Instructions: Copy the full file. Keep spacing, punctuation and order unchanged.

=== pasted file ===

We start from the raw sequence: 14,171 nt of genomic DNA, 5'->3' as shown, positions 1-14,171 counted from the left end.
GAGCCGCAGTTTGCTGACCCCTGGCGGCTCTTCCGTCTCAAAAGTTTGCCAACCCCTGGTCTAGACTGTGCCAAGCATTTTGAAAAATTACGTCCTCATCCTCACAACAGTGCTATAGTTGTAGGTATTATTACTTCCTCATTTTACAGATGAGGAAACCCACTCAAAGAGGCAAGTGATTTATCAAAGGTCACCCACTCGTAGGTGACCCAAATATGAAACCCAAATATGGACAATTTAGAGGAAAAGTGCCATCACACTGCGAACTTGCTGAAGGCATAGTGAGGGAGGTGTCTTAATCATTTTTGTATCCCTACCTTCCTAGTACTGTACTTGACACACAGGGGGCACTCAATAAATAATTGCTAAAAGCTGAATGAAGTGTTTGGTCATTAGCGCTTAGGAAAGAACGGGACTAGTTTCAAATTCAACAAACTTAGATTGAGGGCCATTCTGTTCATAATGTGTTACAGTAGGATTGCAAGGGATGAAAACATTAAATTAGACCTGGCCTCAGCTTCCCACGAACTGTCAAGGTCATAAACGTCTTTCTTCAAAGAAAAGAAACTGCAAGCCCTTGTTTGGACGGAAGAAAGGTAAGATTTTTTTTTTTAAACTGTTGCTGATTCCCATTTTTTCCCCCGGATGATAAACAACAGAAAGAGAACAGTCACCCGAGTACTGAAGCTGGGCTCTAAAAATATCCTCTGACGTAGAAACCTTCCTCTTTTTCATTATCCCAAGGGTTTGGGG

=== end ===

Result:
We start from the raw sequence: 14,171 nt of genomic DNA, 5'->3' as shown, positions 1-14,171 counted from the left end.
GAGCCGCAGTTTGCTGACCCCTGGCGGCTCTTCCGTCTCAAAAGTTTGCCAACCCCTGGTCTAGACTGTGCCAAGCATTTTGAAAAATTACGTCCTCATCCTCACAACAGTGCTATAGTTGTAGGTATTATTACTTCCTCATTTTACAGATGAGGAAACCCACTCAAAGAGGCAAGTGATTTATCAAAGGTCACCCACTCGTAGGTGACCCAAATATGAAACCCAAATATGGACAATTTAGAGGAAAAGTGCCATCACACTGCGAACTTGCTGAAGGCATAGTGAGGGAGGTGTCTTAATCATTTTTGTATCCCTACCTTCCTAGTACTGTACTTGACACACAGGGGGCACTCAATAAATAATTGCTAAAAGCTGAATGAAGTGTTTGGTCATTAGCGCTTAGGAAAGAACGGGACTAGTTTCAAATTCAACAAACTTAGATTGAGGGCCATTCTGTTCATAATGTGTTACAGTAGGATTGCAAGGGATGAAAACATTAAATTAGACCTGGCCTCAGCTTCCCACGAACTGTCAAGGTCATAAACGTCTTTCTTCAAAGAAAAGAAACTGCAAGCCCTTGTTTGGACGGAAGAAAGGTAAGATTTTTTTTTTTAAACTGTTGCTGATTCCCATTTTTTCCCCCGGATGATAAACAACAGAAAGAGAACAGTCACCCGAGTACTGAAGCTGGGCTCTAAAAATATCCTCTGACGTAGAAACCTTCCTCTTTTTCATTATCCCAAGGGTTTGGGG